With a blood-drained Passion of the Christ back in movie theaters just in time for Easter, it seems like a highly appropriate time to take another look at The Merchant of Venice, which, unbeknownst to me, hasn't appeared on the silver screen since the silent era. Did I say it seems like a highly appropriate time? I meant it seems like a highly inappropriate time. Or maybe it's both. One year later, the debate about Mel Gibson's depiction of the role played by Jews in Jesus' death appears to have cooled down. But the debate about William Shakespeare's depiction of Shylock, the Jewish moneylender who demands a pound of flesh as payment for a debt, flares up every time the play is performed. How do you make such a man sympathetic?
Well, you start by hiring Al Pacino to play him. In Michael Radford's streamlined version of Shakespeare's tragic comedy, Pacino presents a Shylock more sinned against than sinning. Called a dog and spat upon by the very man (Jeremy Irons as a perhaps too melancholy Antonio) who then turns around and asks to borrow a large sum of money, Pacino's Shylock is mad for revenge. And when his daughter runs off with a Christian, presaging his own forced conversion, there seems to be no room in his heart for mercy. But Pacino, holding something in reserve until his 'Hath not a Jew' speech, shows us the love and compassion that Shylock might have been capable of ' not a dog, but a man who's been kicked so many times he now snarls at strangers.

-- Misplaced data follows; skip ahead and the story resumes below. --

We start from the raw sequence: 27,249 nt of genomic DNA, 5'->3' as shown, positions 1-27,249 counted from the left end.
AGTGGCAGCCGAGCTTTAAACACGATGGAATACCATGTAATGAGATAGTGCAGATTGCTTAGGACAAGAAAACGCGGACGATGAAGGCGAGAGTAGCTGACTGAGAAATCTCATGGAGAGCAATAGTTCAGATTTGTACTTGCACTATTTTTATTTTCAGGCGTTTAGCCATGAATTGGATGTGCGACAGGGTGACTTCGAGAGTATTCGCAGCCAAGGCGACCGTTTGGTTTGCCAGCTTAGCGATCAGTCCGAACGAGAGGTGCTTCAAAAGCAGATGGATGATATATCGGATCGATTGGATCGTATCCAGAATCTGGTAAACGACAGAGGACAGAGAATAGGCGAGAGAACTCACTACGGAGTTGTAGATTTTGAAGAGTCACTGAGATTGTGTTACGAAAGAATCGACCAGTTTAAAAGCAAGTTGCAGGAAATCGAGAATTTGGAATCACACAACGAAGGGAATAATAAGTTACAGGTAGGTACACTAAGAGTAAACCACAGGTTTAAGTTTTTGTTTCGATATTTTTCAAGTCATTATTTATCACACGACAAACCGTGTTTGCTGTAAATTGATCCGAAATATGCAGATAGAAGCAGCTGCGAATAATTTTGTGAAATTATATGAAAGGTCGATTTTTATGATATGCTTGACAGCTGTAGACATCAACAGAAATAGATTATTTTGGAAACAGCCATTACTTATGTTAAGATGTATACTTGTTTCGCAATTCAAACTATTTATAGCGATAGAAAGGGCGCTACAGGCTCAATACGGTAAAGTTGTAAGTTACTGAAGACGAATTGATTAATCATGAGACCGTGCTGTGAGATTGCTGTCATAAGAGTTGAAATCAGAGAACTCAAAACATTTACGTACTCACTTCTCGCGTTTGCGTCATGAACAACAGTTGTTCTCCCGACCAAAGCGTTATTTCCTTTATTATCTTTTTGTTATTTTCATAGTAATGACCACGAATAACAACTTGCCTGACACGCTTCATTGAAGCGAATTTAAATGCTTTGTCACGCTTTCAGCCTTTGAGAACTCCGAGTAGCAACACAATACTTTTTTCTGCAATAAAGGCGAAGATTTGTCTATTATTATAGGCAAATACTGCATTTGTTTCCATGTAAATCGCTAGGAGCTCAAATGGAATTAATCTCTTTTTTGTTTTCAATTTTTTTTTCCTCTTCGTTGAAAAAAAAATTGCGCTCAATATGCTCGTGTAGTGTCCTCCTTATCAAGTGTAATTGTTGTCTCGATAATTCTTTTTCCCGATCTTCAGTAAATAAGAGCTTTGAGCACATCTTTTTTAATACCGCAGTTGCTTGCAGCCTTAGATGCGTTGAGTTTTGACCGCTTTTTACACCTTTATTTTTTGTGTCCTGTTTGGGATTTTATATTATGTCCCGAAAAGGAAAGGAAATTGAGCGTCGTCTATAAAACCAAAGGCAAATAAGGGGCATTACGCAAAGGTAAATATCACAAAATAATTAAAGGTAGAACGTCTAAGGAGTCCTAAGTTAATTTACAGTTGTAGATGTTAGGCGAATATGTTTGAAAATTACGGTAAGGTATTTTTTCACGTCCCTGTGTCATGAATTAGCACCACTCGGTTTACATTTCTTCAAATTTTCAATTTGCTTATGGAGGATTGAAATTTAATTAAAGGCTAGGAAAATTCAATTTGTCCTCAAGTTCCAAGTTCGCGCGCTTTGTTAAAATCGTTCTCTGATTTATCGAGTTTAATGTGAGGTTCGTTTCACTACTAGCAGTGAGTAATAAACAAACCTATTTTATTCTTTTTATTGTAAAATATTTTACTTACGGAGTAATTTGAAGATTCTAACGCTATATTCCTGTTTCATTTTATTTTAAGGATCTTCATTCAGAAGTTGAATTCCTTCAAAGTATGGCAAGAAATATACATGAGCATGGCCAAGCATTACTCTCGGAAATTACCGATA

When Shylock's not around, The Merchant of Venice goes about the business of being a romantic comedy, with Joseph Fiennes' Bassanio wooing Lynn Collins' Portia, but Radford seems almost afraid to crack a joke, as if such frivolity might itself be construed as anti-Semitic. Stephen Greenblatt, author of last year's Will in the World, argues that Shakespeare both wanted us to laugh at Shylock and wanted the laughter to get stuck in our throats ' a tricky thing to pull off, not that Radford has tried. He's mounted a very handsome production, though. The Venetian interiors, all ambers and umbers, have the glossy varnish of Renaissance paintings. And another thing to be thankful for: Not an ounce of blood is spilled, nor a pound of flesh extracted.